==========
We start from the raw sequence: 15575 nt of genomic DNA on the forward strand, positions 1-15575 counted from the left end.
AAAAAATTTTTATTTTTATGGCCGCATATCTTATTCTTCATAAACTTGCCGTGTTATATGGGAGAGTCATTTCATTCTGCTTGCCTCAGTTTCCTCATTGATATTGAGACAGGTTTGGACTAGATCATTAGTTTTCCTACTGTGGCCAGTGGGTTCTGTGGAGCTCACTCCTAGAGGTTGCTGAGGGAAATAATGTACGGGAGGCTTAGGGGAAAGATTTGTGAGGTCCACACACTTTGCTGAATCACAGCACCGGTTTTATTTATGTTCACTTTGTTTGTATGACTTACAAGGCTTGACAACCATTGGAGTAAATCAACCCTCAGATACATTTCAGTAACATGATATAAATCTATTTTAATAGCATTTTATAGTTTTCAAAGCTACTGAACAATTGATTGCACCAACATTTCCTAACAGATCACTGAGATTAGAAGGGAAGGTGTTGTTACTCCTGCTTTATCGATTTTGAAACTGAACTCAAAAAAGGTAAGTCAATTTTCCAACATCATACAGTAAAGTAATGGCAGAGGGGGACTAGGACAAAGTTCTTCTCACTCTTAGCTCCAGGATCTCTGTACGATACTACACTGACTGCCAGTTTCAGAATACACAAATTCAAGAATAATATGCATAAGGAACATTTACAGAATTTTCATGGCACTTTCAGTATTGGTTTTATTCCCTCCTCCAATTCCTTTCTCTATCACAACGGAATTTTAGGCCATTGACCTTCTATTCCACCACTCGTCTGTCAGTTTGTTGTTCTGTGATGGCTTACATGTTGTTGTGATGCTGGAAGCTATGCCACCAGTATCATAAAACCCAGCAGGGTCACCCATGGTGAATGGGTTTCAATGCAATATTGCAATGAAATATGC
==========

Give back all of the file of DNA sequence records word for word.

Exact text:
We start from the raw sequence: 15575 nt of genomic DNA on the forward strand, positions 1-15575 counted from the left end.
AAAAAATTTTTATTTTTATGGCCGCATATCTTATTCTTCATAAACTTGCCGTGTTATATGGGAGAGTCATTTCATTCTGCTTGCCTCAGTTTCCTCATTGATATTGAGACAGGTTTGGACTAGATCATTAGTTTTCCTACTGTGGCCAGTGGGTTCTGTGGAGCTCACTCCTAGAGGTTGCTGAGGGAAATAATGTACGGGAGGCTTAGGGGAAAGATTTGTGAGGTCCACACACTTTGCTGAATCACAGCACCGGTTTTATTTATGTTCACTTTGTTTGTATGACTTACAAGGCTTGACAACCATTGGAGTAAATCAACCCTCAGATACATTTCAGTAACATGATATAAATCTATTTTAATAGCATTTTATAGTTTTCAAAGCTACTGAACAATTGATTGCACCAACATTTCCTAACAGATCACTGAGATTAGAAGGGAAGGTGTTGTTACTCCTGCTTTATCGATTTTGAAACTGAACTCAAAAAAGGTAAGTCAATTTTCCAACATCATACAGTAAAGTAATGGCAGAGGGGGACTAGGACAAAGTTCTTCTCACTCTTAGCTCCAGGATCTCTGTACGATACTACACTGACTGCCAGTTTCAGAATACACAAATTCAAGAATAATATGCATAAGGAACATTTACAGAATTTTCATGGCACTTTCAGTATTGGTTTTATTCCCTCCTCCAATTCCTTTCTCTATCACAACGGAATTTTAGGCCATTGACCTTCTATTCCACCACTCGTCTGTCAGTTTGTTGTTCTGTGATGGCTTACATGTTGTTGTGATGCTGGAAGCTATGCCACCAGTATCATAAAACCCAGCAGGGTCACCCATGGTGAATGGGTTTCAATGCAATATTGCAATGAAATATGC